It is alleged that members of Congress - some examples given were Minority Leader Nancy Pelosi and Speaker of the House Boehner - made some tidy sums of money from their trades. These trades were impossible for those without inside information to make for such profits. Hence, the ethical violations. The point the author made was that technically, this behavior is not illegal.
Though the number of Democrats is alleged to be much higher than Republicans who made such trades, in usual dinosaur media fashion the show only concentrated on the Republicans involved, except for Pelosi. No fair and balanced pretense at CBS News.
Members of Congress can legally make trades on non-public information they obtain during their official duties, CBS News' '60 Minutes' reported on Sunday night.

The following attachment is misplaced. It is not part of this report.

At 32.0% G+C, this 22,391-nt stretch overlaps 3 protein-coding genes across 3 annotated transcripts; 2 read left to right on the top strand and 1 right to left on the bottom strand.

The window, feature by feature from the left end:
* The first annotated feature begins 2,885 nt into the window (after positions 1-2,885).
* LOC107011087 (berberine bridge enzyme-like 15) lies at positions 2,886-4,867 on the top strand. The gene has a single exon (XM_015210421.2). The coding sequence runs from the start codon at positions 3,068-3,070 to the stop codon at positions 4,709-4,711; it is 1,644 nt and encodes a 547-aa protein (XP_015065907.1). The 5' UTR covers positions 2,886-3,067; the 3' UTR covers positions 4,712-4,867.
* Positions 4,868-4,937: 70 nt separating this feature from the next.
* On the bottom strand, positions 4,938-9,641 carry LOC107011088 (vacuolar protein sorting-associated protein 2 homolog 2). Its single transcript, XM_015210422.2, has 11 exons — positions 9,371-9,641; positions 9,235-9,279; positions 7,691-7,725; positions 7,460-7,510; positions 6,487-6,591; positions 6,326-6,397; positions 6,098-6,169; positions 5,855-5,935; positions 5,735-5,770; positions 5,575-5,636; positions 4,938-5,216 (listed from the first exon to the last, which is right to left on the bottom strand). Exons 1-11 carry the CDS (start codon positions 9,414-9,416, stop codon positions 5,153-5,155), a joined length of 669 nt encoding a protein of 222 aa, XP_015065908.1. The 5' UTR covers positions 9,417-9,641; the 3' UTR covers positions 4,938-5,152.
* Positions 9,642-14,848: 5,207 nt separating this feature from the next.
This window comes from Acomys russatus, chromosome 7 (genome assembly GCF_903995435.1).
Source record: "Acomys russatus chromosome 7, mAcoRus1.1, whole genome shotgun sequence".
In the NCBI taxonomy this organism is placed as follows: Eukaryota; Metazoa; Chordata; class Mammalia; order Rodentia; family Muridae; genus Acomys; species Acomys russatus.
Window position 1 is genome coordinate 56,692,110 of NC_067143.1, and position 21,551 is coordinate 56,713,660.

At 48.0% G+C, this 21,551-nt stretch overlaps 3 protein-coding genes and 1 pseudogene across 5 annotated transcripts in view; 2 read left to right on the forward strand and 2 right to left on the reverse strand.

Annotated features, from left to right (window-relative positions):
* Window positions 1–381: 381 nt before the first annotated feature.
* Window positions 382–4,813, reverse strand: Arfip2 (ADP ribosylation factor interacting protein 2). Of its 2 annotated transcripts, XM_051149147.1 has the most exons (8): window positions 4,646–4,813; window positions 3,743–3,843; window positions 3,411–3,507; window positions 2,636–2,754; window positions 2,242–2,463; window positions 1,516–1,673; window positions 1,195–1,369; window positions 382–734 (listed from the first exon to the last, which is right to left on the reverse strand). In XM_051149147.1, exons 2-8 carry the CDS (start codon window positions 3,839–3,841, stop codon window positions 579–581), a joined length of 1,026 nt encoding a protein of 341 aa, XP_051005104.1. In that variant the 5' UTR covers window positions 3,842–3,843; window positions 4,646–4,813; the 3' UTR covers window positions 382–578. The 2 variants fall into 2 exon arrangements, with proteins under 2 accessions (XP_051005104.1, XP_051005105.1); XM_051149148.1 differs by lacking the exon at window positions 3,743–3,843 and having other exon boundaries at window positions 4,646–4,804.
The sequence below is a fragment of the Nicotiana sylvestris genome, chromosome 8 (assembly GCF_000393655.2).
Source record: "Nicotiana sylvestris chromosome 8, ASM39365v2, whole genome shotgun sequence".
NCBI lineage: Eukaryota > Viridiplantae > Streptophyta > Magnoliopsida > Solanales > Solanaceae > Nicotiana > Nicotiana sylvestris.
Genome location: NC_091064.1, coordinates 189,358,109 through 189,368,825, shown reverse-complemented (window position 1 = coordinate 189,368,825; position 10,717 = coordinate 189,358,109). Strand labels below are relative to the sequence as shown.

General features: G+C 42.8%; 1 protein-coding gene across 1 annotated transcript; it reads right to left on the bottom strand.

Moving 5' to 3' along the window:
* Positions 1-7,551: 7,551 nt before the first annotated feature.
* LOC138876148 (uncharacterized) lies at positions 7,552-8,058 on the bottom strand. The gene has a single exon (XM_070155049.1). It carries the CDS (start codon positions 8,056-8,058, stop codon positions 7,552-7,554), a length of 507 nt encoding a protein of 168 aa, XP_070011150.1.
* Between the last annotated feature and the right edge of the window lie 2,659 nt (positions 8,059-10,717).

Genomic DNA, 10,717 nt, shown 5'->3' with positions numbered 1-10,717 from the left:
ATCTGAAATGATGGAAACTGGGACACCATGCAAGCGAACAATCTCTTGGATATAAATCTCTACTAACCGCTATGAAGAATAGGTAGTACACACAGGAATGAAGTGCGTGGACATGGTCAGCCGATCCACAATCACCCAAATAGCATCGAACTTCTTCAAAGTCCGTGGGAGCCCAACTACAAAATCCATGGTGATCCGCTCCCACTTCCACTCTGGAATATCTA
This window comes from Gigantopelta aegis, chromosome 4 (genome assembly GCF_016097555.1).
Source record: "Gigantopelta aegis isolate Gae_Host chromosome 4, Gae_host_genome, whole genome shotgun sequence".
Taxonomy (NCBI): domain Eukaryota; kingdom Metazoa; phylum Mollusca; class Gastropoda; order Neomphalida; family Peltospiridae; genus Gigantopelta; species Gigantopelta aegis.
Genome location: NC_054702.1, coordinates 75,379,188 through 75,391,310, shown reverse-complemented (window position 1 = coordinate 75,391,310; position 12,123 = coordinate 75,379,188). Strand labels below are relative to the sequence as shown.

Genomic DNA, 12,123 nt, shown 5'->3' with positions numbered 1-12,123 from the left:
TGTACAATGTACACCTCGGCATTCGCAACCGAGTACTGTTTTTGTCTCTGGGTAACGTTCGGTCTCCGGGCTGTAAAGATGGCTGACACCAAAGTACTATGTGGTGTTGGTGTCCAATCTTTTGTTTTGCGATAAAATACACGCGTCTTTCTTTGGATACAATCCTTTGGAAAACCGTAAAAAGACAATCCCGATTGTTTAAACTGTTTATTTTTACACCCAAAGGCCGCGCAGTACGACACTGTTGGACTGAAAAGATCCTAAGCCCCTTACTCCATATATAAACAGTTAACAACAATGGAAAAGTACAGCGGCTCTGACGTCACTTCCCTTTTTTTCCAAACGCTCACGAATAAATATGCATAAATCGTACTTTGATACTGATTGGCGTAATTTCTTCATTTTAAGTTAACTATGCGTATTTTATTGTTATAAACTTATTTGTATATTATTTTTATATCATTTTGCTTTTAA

Branded 'honest graft,' lawmakers can use market-moving information that they learn in congressional committees to trade on the stock market — actions that likely would carry stiff jail and civil penalties if they did not hold public office.
"This is a venture opportunity," Schweizer told '60 Minutes.' "This is an opportunity to leverage your position in public service and use that position to enrich yourself, your friends, and your family."
It is particularly troubling that members of Congress would profit during the economic downturn experienced by our country in recent years.
Rick Perry, GOP primary presidential candidate, responds to the Congressional insider trading story: